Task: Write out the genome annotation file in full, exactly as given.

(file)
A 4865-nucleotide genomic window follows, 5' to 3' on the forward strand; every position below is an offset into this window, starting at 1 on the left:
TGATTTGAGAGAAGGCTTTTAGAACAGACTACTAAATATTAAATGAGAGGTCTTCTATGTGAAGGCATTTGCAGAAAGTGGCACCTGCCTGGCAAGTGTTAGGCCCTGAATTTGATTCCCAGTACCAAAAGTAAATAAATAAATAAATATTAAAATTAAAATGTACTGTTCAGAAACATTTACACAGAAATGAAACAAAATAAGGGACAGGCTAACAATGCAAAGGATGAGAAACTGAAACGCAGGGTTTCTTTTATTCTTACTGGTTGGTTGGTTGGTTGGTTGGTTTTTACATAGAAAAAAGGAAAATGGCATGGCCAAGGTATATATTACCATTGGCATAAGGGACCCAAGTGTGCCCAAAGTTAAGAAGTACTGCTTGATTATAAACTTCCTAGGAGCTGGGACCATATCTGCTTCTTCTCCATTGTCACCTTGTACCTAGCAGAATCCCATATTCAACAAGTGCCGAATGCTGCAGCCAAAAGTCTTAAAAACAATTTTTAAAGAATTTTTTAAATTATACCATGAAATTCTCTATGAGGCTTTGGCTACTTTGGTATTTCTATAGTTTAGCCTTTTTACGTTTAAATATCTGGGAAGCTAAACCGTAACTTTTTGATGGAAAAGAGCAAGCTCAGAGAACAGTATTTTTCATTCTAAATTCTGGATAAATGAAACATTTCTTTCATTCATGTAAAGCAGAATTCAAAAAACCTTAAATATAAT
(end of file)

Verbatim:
A 4865-nucleotide genomic window follows, 5' to 3' on the forward strand; every position below is an offset into this window, starting at 1 on the left:
TGATTTGAGAGAAGGCTTTTAGAACAGACTACTAAATATTAAATGAGAGGTCTTCTATGTGAAGGCATTTGCAGAAAGTGGCACCTGCCTGGCAAGTGTTAGGCCCTGAATTTGATTCCCAGTACCAAAAGTAAATAAATAAATAAATATTAAAATTAAAATGTACTGTTCAGAAACATTTACACAGAAATGAAACAAAATAAGGGACAGGCTAACAATGCAAAGGATGAGAAACTGAAACGCAGGGTTTCTTTTATTCTTACTGGTTGGTTGGTTGGTTGGTTGGTTTTTACATAGAAAAAAGGAAAATGGCATGGCCAAGGTATATATTACCATTGGCATAAGGGACCCAAGTGTGCCCAAAGTTAAGAAGTACTGCTTGATTATAAACTTCCTAGGAGCTGGGACCATATCTGCTTCTTCTCCATTGTCACCTTGTACCTAGCAGAATCCCATATTCAACAAGTGCCGAATGCTGCAGCCAAAAGTCTTAAAAACAATTTTTAAAGAATTTTTTAAATTATACCATGAAATTCTCTATGAGGCTTTGGCTACTTTGGTATTTCTATAGTTTAGCCTTTTTACGTTTAAATATCTGGGAAGCTAAACCGTAACTTTTTGATGGAAAAGAGCAAGCTCAGAGAACAGTATTTTTCATTCTAAATTCTGGATAAATGAAACATTTCTTTCATTCATGTAAAGCAGAATTCAAAAAACCTTAAATATAAT